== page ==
Tips to Landscape Your Backyard for Newborns and Infants: Insights From a Newborn Photographer

Backyard Landscaping Ideas for Kids| 3 Things to Keep In Mind

    I often shoot on location in a family's home. Taking family portraits, or even select newborn pictures at one's home is a great alternative to studio newborn and family photographs. Because I have done quite a bit of this in my time, I can provide families with some things to think about as they prepare their own backyards. Not only will you be happier, the kids will have more fun and you can take your own awesome pictures throughout the year.

 Landscaping a backyard with newborn and older infants and children in mind takes planning. Safety, fun and beauty all have to work together. If you are a family with children representing a range of ages, planning a backyard can be even more challenging. Younger children want a sandbox, older children want a tree house, and still others want a half-court basketball area. No matter what you decide to do most likely something will be sacrificed. However, keeping in mind age, safety and climate will help design the best backyard landscape for your kids.

1.     Age: If you have young children, you will probably want to create a sandbox. Be sure that this is placed in an area that is not directly under trees. Bird droppings and small children can create havoc. At the same time, however you want to be sure that the sandbox is shaded at some point in the day. Few parents want their children sitting in the blazing hot sun for hours making sand castles. The other consideration is a bike or tricycle trail. Most families opt for poured concrete or paving stones that are not too bumpy. Design the tricycle trail so that it comes very close to the door of the home. This way, children can keep their tricycle covered in a space near the door. Many tricycle trails are designed to go around a garden. Children like to work in gardens and be responsible for watering the plants.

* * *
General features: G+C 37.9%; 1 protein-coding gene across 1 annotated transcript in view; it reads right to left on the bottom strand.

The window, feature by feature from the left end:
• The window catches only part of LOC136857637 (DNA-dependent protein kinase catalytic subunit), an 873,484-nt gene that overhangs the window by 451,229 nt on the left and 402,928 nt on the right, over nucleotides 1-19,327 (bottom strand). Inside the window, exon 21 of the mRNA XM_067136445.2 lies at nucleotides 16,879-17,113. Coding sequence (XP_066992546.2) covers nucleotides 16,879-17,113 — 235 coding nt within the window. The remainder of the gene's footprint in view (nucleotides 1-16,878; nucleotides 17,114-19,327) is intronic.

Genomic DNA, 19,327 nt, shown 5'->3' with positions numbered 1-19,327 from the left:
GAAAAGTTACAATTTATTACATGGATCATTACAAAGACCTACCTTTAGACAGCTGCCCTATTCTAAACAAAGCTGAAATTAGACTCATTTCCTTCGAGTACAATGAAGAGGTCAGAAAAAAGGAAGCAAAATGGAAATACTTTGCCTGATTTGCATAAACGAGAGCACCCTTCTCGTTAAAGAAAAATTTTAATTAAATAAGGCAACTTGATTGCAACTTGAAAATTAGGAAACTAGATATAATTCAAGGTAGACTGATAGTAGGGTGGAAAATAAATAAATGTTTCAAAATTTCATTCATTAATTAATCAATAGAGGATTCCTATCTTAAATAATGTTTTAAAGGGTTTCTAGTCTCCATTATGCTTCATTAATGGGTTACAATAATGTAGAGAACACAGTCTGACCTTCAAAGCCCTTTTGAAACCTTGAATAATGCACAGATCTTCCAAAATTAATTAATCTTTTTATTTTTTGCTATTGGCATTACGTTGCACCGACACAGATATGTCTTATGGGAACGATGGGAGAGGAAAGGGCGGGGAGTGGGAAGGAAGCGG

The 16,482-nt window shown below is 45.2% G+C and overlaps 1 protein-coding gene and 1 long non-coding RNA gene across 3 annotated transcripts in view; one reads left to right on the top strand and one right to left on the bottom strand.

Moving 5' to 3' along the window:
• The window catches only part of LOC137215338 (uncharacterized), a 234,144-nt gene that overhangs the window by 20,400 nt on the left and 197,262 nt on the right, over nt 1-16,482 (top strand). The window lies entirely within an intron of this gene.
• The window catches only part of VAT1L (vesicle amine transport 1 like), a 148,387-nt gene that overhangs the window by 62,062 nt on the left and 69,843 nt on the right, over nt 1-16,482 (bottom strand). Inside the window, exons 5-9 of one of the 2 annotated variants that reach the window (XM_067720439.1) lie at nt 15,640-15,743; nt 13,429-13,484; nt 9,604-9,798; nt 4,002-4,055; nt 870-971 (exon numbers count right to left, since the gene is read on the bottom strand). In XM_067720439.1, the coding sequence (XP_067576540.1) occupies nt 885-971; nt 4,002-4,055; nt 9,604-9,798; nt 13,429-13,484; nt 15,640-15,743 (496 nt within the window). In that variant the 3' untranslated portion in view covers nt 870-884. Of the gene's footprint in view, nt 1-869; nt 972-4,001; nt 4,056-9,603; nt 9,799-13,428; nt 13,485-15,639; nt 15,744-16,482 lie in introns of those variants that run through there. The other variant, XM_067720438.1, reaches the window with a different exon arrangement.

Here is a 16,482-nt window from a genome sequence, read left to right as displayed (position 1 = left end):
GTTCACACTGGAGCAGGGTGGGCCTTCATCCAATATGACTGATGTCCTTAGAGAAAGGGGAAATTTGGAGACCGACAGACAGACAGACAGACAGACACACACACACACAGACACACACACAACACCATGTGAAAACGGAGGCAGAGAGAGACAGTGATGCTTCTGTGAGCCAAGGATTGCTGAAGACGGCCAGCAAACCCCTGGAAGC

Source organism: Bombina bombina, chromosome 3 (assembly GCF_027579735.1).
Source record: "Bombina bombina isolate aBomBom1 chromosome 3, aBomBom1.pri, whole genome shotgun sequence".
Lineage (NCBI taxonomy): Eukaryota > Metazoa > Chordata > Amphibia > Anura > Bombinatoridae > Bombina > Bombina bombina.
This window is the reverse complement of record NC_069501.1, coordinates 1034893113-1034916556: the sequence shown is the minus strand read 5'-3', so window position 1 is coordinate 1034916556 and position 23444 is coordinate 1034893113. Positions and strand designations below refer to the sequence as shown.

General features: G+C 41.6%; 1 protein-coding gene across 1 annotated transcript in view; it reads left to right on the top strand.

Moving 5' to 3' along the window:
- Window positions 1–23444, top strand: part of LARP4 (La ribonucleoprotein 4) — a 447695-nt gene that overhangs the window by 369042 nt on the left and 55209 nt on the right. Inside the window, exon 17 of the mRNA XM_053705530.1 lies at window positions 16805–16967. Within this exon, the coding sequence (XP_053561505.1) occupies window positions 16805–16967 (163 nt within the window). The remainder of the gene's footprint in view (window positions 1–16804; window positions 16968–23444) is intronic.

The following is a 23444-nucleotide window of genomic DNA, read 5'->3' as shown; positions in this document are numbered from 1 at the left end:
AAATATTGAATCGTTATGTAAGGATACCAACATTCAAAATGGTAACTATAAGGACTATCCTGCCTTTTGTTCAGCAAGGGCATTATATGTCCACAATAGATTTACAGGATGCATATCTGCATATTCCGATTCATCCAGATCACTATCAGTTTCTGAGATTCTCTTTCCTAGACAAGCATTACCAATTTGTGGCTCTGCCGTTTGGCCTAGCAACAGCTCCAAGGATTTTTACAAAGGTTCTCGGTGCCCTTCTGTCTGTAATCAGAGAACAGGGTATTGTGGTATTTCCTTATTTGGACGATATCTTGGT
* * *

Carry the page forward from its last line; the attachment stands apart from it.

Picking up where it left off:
2.     Safety: No matter what the ages of your children, it is best to select plants that will not attract bees or wasps. This is especially true for newborns and infants up to age 18 months.  Evergreens are a good choice to avoid this problem. You also want to make sure that children have access to shade and water. If planting a tree is not possible given your situation, you may want to install a semi-permanent tarp that children can sit and play under. Or you may consider installing a drinking fountain and planting shade trees in appropriate areas. Jungle gyms are a childhood favorite, but unless you can afford playground safety material you may wish to provide only small slides and climbing areas no higher than 3 feet off the ground.

3.     Climate: Keep in mind the climate you live in. Trees which lose their leaves may ruin sandboxes and clog up tricycle trails; not  to mention create more work for you. Evergreens are great. They’re clean and look attractive all year. If your family has a tree house. Imagine how it will perform in each season of the year. Will it be safe in winter? Will ice form on the steps? Will it be too hot in the summer? How will it be ventilated?

Planning a backyard for children can be very fun. Not only will kids have a great childhood, but it can look terrific as well. Keeping in mind these three concerns will help you design a backyard landscape for kids that you will be proud to share.

Katie is a maternity, newborn and infant fine art photographer in Los Angeles, 91042.
 

Panos Productions

Panos Productions Photography, 91042, USA

Newborn, infant and high school senior portrait photography.